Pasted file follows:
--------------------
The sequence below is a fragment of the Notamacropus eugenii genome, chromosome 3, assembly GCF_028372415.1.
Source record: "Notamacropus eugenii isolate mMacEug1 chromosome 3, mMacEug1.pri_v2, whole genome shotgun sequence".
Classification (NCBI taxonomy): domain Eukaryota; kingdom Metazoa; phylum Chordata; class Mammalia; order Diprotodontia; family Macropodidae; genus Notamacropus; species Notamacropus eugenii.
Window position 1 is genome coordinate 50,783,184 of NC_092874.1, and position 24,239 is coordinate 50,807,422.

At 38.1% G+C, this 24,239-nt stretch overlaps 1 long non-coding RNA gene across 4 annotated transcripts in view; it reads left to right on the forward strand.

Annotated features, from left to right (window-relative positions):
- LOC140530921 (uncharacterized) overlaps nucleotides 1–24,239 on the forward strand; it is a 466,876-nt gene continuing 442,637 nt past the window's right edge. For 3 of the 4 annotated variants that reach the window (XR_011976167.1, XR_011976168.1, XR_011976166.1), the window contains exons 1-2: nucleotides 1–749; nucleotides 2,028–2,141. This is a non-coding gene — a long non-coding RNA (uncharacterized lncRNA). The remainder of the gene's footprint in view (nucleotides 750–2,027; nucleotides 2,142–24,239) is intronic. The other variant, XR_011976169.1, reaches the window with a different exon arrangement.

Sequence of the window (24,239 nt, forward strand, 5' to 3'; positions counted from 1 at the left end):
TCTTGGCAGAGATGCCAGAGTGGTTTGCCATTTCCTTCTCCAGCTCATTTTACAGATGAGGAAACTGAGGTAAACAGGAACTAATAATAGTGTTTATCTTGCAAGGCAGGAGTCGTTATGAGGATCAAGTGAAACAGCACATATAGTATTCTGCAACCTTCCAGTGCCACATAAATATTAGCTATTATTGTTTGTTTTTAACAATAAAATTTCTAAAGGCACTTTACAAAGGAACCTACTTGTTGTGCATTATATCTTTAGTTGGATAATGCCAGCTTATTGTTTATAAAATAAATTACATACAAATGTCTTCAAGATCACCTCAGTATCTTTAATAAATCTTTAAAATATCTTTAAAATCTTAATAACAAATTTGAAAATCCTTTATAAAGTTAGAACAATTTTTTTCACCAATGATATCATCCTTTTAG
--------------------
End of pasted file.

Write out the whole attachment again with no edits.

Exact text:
The sequence below is a fragment of the Notamacropus eugenii genome, chromosome 3, assembly GCF_028372415.1.
Source record: "Notamacropus eugenii isolate mMacEug1 chromosome 3, mMacEug1.pri_v2, whole genome shotgun sequence".
Classification (NCBI taxonomy): domain Eukaryota; kingdom Metazoa; phylum Chordata; class Mammalia; order Diprotodontia; family Macropodidae; genus Notamacropus; species Notamacropus eugenii.
Window position 1 is genome coordinate 50,783,184 of NC_092874.1, and position 24,239 is coordinate 50,807,422.

At 38.1% G+C, this 24,239-nt stretch overlaps 1 long non-coding RNA gene across 4 annotated transcripts in view; it reads left to right on the forward strand.

Annotated features, from left to right (window-relative positions):
- LOC140530921 (uncharacterized) overlaps nucleotides 1–24,239 on the forward strand; it is a 466,876-nt gene continuing 442,637 nt past the window's right edge. For 3 of the 4 annotated variants that reach the window (XR_011976167.1, XR_011976168.1, XR_011976166.1), the window contains exons 1-2: nucleotides 1–749; nucleotides 2,028–2,141. This is a non-coding gene — a long non-coding RNA (uncharacterized lncRNA). The remainder of the gene's footprint in view (nucleotides 750–2,027; nucleotides 2,142–24,239) is intronic. The other variant, XR_011976169.1, reaches the window with a different exon arrangement.

Sequence of the window (24,239 nt, forward strand, 5' to 3'; positions counted from 1 at the left end):
TCTTGGCAGAGATGCCAGAGTGGTTTGCCATTTCCTTCTCCAGCTCATTTTACAGATGAGGAAACTGAGGTAAACAGGAACTAATAATAGTGTTTATCTTGCAAGGCAGGAGTCGTTATGAGGATCAAGTGAAACAGCACATATAGTATTCTGCAACCTTCCAGTGCCACATAAATATTAGCTATTATTGTTTGTTTTTAACAATAAAATTTCTAAAGGCACTTTACAAAGGAACCTACTTGTTGTGCATTATATCTTTAGTTGGATAATGCCAGCTTATTGTTTATAAAATAAATTACATACAAATGTCTTCAAGATCACCTCAGTATCTTTAATAAATCTTTAAAATATCTTTAAAATCTTAATAACAAATTTGAAAATCCTTTATAAAGTTAGAACAATTTTTTTCACCAATGATATCATCCTTTTAG